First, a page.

To boot, SACCOs across the country are turning home ownership dreams into a reality by offering affordable mortgages in partnership with the State backed Kenya Mortgage Refinance Company (KMRC).

SACCOs that have significant members and investments include the Kenya National Police DT SACCO, Safaricom SACCO, Stima SACCO, Ukulima SACCO, Imarika SACCO, Harambee SACCO, Imarisha SACCO, Bingwa SACCO, Tower SACCO and Unaitas SACCO.

In the long term pursuit of Vision 2030, Co-operatives were identified as key partners, with flagship projects and Medium-Term Plans already underway. Furthermore, they are key vehicles in the ultimate realization and achievement, of Africa’s Agenda 2063 and the United Nations Sustainable Development Goals (SDGs).

According to the 2021 annual supervision report by SASRA, Kenya has a total of 176 DT (deposit taking) SACCOS. In the same breath, the country also has 185-NWDT-SACCOS undertaking specified non-deposit taking business.

The current SACCO membership in the country stands at 5.99 million members, a marginal increase by 3.03 percent from the 5.82 million of the previous year. The country’s 49-Agriculture-based SACCOS had the majority of members representing 46.79% of the total membership followed by the 117-Government-based SACCOS, which had a proportion of 35.39% of the total members. Into the bargain, Government-based SACCOS which comprise of 40-Teachers-based, 26-State Corporations based, 10-Universities’ based, 10-County Government based and 31-Government general services based; had a  proportion of membership at 22.61%, 3.40%, 0.37%, 1.64%, and 7.36% respectively.

Also Read: Market Leader: Kenyan Co-operatives Making a Continental Footprint

Furthermore, the report indicates that total assets grew by 9.93% in 2021 to reach Kshs 807.11 billion from Kshs 734.22 billion recorded in 2020. The 176-DT-SACCOS had the highest proportion of the total assets amounting to Kshs 691.01 billion, representing 85.63% of the total assets’ portfolio. Therefore the 185-NWDT-SACCOS share of the total assets was a paltry 14.37%, cementing the dominance of DT-SACCOS as the main movers of the subsector. Total deposits additionally grew by 9.80% in 2021 to reach Kshs 564.89 billion, from the Kshs 514.46 billion of 2020.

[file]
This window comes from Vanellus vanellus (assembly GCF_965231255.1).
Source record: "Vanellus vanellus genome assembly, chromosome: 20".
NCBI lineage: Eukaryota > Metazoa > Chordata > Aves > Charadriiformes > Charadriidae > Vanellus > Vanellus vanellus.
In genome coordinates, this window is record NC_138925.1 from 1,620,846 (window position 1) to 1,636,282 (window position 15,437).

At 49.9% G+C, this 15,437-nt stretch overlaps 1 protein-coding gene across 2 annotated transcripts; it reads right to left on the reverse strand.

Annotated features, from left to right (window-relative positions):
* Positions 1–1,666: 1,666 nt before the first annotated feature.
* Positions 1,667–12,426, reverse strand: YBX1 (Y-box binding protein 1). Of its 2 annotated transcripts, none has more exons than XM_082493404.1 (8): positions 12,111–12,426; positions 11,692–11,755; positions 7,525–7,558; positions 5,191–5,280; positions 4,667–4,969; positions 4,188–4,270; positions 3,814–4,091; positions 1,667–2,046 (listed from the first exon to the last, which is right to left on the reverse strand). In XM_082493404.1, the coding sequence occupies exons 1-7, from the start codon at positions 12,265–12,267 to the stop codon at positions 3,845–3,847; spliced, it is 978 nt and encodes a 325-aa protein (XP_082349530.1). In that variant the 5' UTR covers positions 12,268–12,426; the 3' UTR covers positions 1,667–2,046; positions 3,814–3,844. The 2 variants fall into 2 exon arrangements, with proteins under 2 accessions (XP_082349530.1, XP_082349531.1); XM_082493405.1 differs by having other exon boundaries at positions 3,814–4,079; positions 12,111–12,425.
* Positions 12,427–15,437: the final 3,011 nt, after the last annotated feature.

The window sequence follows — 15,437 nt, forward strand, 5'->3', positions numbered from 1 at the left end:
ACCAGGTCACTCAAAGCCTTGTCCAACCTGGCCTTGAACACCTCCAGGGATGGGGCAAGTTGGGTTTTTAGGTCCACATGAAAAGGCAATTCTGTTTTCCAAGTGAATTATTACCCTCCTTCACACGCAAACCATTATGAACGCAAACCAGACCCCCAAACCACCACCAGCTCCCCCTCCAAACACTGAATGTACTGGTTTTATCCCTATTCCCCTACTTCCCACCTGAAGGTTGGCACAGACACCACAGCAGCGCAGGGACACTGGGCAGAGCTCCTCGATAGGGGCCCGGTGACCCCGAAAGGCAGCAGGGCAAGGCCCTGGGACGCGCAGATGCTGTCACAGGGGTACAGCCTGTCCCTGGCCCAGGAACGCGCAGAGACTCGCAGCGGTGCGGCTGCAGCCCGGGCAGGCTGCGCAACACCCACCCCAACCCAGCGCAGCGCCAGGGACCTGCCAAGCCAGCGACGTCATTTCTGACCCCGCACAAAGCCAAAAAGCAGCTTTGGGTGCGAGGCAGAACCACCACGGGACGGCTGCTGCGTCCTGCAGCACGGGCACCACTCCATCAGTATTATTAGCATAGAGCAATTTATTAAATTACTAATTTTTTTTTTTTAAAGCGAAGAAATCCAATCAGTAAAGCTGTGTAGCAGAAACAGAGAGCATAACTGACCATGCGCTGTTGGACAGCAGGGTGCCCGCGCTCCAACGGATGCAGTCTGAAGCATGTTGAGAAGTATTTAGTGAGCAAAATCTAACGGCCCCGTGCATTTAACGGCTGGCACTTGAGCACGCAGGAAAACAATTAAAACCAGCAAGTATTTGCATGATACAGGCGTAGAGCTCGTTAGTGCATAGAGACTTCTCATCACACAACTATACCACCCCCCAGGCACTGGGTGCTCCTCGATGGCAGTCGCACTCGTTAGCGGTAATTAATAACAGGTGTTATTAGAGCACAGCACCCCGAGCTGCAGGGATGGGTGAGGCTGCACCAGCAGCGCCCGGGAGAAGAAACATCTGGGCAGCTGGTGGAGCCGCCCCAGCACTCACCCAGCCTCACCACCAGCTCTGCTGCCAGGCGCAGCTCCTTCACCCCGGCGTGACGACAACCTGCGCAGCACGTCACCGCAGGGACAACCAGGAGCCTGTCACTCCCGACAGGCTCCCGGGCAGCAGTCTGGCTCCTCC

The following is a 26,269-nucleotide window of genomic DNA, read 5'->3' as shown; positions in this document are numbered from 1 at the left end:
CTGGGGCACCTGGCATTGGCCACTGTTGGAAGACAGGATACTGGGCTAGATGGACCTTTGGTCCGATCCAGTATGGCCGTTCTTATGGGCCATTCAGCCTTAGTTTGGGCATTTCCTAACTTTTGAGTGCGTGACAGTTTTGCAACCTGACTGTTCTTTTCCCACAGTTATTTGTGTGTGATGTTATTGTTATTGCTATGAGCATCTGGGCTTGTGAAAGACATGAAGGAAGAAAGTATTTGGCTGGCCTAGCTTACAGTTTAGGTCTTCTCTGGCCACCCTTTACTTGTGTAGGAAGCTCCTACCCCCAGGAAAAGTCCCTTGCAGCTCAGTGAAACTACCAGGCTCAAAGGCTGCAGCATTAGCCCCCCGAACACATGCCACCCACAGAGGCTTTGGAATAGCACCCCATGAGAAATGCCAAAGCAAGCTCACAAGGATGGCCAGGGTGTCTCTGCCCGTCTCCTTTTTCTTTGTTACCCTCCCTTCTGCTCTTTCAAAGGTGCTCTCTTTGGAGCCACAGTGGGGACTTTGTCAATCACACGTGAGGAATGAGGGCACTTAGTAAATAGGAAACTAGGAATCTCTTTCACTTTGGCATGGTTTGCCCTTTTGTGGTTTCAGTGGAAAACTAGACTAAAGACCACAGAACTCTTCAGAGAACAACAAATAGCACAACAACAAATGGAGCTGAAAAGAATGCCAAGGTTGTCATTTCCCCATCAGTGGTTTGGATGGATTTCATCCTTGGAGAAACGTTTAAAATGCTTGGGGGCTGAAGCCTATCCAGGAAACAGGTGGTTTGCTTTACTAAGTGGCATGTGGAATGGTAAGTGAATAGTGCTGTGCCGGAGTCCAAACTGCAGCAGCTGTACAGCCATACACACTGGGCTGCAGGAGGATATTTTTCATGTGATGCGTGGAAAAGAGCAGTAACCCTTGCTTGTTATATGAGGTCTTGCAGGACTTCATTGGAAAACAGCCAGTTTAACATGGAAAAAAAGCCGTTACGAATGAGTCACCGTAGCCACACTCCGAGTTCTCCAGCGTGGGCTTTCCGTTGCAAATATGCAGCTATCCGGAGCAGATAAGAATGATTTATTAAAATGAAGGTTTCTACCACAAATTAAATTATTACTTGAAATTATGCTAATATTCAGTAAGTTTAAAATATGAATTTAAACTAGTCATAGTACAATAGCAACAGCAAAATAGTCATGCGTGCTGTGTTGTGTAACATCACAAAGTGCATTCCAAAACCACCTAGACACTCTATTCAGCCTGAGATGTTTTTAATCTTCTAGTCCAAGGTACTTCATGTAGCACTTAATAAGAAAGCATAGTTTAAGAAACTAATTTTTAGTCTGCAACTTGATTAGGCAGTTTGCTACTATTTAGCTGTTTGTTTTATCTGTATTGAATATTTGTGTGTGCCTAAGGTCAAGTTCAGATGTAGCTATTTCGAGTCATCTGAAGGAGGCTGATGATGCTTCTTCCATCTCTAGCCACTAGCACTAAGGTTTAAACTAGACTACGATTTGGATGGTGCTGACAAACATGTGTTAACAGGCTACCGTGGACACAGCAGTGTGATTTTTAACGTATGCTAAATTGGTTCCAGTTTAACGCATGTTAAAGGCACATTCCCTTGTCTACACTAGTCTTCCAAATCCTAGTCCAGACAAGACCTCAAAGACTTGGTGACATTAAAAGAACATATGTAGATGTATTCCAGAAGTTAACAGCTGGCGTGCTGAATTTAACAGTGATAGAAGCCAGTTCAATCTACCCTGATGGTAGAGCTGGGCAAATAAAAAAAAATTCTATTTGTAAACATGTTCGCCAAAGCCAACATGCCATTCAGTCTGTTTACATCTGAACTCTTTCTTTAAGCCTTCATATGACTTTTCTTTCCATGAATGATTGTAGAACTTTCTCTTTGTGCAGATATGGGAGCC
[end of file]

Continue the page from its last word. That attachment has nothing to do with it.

The 176-DT-SACCOS had the largest proportion of the total deposits’ portfolio, amounting to Kshs 474.25 billion and representing 83.95% of the subsectors’ total deposits. The 185-NWDT-SACCOS therefore shared the remaining 16.05% of the total deposits’ portfolio. On the credit front, the subsectors’ gross loans increased by 9.67% in 2021 to reach Kshs 608.75 billion from Kshs 555.05 billion reported in 2020. The 176-DT-SACCOS’ share of the gross loans amounted to Kshs 522.25 billion, representing 85.79% .Simultaneously, the 185-NWDT-SACCOS share of the gross loans amounted to Kshs 86.50 billion representing 14.21%.

President Ruto’s Hustler Fund to boost growth of SACCOS in Kenya.
Photo/The Standard

Challenges and Prospects

Albeit lucrative and mushrooming by the day, Kenya’s Co-operative movement has been facing existential challenges. Key among them has been dormancy and high rates of loan defaulting. According to the 2021 SASRA supervision report, there were 1.18 million dormant members. This was largely attributed to the turbulent economic climate in the country.

In addition, non-remitted deductions to SACCOS by employers has for long been a quagmire that has been increasingly retrogressing the sector. CS Chelugui recently sounded a warning to culprits noting that more than Kshs 2.3 billion had not yet been submitted to SACCOS, despite deductions having been made from employees’ pay cheques.